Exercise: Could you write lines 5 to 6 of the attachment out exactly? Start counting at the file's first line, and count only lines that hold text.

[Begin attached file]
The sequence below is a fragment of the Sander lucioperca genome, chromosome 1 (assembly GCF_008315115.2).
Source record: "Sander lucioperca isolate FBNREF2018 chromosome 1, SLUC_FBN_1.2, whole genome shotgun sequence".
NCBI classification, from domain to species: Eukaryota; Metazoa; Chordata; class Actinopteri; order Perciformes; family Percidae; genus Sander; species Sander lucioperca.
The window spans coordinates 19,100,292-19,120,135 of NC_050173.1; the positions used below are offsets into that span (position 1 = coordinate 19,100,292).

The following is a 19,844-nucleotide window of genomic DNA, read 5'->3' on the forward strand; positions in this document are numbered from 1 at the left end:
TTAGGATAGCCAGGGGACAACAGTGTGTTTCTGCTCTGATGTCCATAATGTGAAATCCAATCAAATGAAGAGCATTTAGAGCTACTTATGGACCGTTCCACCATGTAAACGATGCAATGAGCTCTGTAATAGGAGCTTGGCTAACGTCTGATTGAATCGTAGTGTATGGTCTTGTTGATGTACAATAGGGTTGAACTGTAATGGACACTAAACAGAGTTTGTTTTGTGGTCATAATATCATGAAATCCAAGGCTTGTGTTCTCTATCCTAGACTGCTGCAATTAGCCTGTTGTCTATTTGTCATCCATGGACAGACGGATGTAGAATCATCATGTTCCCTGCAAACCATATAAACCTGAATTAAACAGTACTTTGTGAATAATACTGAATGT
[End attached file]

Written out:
The following is a 19,844-nucleotide window of genomic DNA, read 5'->3' on the forward strand; positions in this document are numbered from 1 at the left end:
TTAGGATAGCCAGGGGACAACAGTGTGTTTCTGCTCTGATGTCCATAATGTGAAATCCAATCAAATGAAGAGCATTTAGAGCTACTTATGGACCGTTCCACCATGTAAACGATGCAATGAGCTCTGTAATAGGAGCTTGGCTAACGTCTGATTGAATCGTAGTGTATGGTCTTGTTGATGTACAATAGGGTTGAACTGTAATGGACACTAAACAGAGTTTGTTTTGTGGTCATAATATCATGAAATCCAAGGCTTGTGTTCTCTATCCTAGACTGCTGCAATTAGCCTGTTGTCTATTTGTCATCCATGGACAGACGGATGTAGAATCATCATGTTCCCTGCAAACCATATAAACCTGAATTAAACAGTACTTTGTGAATAATACTGAATGT